Operational mobility functions to implement the overall strategy of an armed force by giving direction to tactical forces and providing them with the support needed to reach their tactical objectives. Operational formations contain sufficient assets to perform most or all military roles, and the Operational Manoeuvre Group of the Soviet Army besides elements of the combat arms included logistic, medical, and often supporting air assets such as armed helicopters from the overall military force, and hence are fully capable of independent operation.

The tactical forces of the lowest level of operational units perform actual engagement of the enemy and the commanders of these units are responsible for determining how best to perform this combat task. Tactical decisions such as where entrenchments will be placed on defense, and the formations that attacking units will move in are determined at this level.

The lowest operational units define the immediate objectives of these tactical units within their zones of command coordinating the offensive and defensive actions of the units as well as planning and applying supporting artillery fire as needed to accomplish those actions. Higher level operational units such as divisions and corps will support the lower level operational units with logistics and medical supplies, and have more extensive artillery and air support assets at their disposal.

These supporting fires are concentrated at the higher level in order that their striking power can be used where it is needed most. In addition, these forces may order lower level fire support to be applied at particularly important targets, through the technique known as Time on Target.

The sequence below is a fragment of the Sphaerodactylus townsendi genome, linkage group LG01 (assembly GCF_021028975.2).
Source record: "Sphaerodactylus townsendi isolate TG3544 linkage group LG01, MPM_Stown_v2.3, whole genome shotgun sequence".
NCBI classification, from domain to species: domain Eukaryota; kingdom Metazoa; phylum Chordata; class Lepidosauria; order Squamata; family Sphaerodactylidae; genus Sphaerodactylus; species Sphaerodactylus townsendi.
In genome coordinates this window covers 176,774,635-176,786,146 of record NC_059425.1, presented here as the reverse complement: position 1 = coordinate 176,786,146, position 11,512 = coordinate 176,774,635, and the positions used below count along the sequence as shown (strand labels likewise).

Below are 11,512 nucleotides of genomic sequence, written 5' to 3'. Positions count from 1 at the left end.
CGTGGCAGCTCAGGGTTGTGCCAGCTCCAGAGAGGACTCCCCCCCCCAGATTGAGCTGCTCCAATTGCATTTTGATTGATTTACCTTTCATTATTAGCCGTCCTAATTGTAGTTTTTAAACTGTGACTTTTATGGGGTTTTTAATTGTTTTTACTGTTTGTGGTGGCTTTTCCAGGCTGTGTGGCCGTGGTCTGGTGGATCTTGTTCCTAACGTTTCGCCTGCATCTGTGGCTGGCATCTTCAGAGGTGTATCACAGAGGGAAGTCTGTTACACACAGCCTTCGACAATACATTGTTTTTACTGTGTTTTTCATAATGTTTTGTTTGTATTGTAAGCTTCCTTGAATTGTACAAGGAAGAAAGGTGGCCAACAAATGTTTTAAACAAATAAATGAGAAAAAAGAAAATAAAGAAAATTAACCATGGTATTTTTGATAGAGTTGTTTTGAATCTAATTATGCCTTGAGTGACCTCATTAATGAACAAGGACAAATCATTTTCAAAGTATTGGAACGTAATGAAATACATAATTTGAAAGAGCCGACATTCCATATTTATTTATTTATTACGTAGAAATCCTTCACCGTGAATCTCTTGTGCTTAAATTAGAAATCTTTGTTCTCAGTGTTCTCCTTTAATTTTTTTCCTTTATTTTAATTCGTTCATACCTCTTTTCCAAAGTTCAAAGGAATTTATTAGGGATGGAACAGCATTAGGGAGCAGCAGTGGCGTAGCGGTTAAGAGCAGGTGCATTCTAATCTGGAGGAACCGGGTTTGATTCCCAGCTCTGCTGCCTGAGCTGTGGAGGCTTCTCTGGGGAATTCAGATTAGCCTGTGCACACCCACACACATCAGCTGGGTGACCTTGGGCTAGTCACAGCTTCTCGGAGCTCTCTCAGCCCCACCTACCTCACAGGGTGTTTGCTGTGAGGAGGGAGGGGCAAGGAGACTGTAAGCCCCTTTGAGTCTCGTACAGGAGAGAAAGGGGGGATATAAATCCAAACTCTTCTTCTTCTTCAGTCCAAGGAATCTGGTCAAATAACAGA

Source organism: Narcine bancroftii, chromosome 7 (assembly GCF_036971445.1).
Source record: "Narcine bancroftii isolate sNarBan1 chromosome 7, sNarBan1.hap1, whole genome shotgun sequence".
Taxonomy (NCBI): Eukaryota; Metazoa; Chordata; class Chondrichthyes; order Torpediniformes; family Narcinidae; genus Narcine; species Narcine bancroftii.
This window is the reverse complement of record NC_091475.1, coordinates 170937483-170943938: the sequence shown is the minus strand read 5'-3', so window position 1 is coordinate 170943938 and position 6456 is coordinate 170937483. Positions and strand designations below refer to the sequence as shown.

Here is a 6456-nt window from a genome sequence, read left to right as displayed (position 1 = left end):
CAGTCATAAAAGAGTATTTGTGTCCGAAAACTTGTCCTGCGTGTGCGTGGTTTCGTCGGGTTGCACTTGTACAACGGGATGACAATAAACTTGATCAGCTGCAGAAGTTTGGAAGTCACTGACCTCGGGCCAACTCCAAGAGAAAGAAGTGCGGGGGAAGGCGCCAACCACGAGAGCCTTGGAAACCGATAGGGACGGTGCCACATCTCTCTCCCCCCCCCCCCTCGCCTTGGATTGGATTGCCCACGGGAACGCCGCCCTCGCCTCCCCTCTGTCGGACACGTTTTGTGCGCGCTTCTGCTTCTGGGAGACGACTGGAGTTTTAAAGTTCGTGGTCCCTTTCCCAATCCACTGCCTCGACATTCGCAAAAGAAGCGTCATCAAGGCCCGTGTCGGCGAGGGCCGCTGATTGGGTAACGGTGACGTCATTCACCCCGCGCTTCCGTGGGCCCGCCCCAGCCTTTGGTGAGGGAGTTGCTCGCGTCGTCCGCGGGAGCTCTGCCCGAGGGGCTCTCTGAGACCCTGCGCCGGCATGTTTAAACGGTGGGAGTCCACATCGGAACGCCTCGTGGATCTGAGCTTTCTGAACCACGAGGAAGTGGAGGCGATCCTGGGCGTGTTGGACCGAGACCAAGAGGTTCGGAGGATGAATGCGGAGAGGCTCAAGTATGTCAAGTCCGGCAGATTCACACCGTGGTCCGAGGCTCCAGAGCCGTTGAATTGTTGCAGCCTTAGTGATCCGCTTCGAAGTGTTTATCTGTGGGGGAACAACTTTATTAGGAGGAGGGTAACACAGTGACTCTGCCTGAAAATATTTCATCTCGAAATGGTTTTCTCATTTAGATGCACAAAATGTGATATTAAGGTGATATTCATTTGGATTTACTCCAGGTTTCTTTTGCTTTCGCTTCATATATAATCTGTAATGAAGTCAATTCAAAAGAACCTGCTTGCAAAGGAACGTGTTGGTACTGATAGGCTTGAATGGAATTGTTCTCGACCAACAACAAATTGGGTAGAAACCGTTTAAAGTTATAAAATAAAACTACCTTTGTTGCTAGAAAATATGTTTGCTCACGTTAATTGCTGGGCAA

Toward the end of the Cold War, the United States Army developed the doctrine known as AirLand Battle which formalized U.S. operational doctrine around the concept of mobile warfare. This doctrine sought to create a coherent and integrated practice of all aspects of operational warfare from logistics to maneuver and the use of artillery and air support.

See also



  1. p.24, Simpkin
  2. p.218, Jablonsky
  3. p.28, Whitman
  4. p.3, Bundel
  5. p.64, National Research Council Staff
  6. Zabecki, David T. "The German 1918 Offensives: A Case Study in the Operational Level of War": 21–22. ISBN 9781134252251. Cite journal requires |journal= (help)<templatestyles src="Module:Citation/CS1/styles.css"></templatestyles>
  7. The Operational Level of War. DIANE Publishing. p. v. ISBN 9781428915749.<templatestyles src="Module:Citation/CS1/styles.css"></templatestyles>
  8. Luttwak, Edward (1985). "Strategy and History": 175. ISBN 9780887380655. Cite journal requires |journal= (help)<templatestyles src="Module:Citation/CS1/styles.css"></templatestyles>
  9. p. 111, Stone


  • Bundel, C. M., Col. FA, "What is Strategy?", in Infantry Journal, v.34, United States Infantry Association, 1929
  • Glantz, D. M., Soviet military operational art: In pursuit of deep battle, Frank Cass, London, 1989
  • Jablonsky, David, Roots of Strategy: 4 Military Classics, Stackpole Books, 1999
  • National Research Council Staff, Reducing the Logistics Burden for the Army After Next: Doing More With Less, Committee to Perform a Technology Assessment Focused on Logistics Support Requirements for Future Army Combat Systems, National Research Council (U.S.), National Academies Press, 1999
  • Rogers, Clifford J. (2006). "Strategy, Operational Design, and Tactics". In Bradford, James C (ed.). International Encyclopedia of Military History. New York: Routledge.<templatestyles src="Module:Citation/CS1/styles.css"></templatestyles>
  • Simpkin, Richard E., Deep battle: The brainchild of Marshal Tuchachevskii, Brassey's Defence Publishers, London, 1987
  • Simpkin, Richard E, Race to the Swift: Thoughts on Twenty-First Century Warfare, Brassey's, 2000
  • Stone, John, The Tank Debate: Armour and the Anglo-American Military Tradition, Routledge, 2000
  • Whitman, J. E. A., How Wars are Fought: The Principles of Strategy and Tactics, Oxford University Press, 1941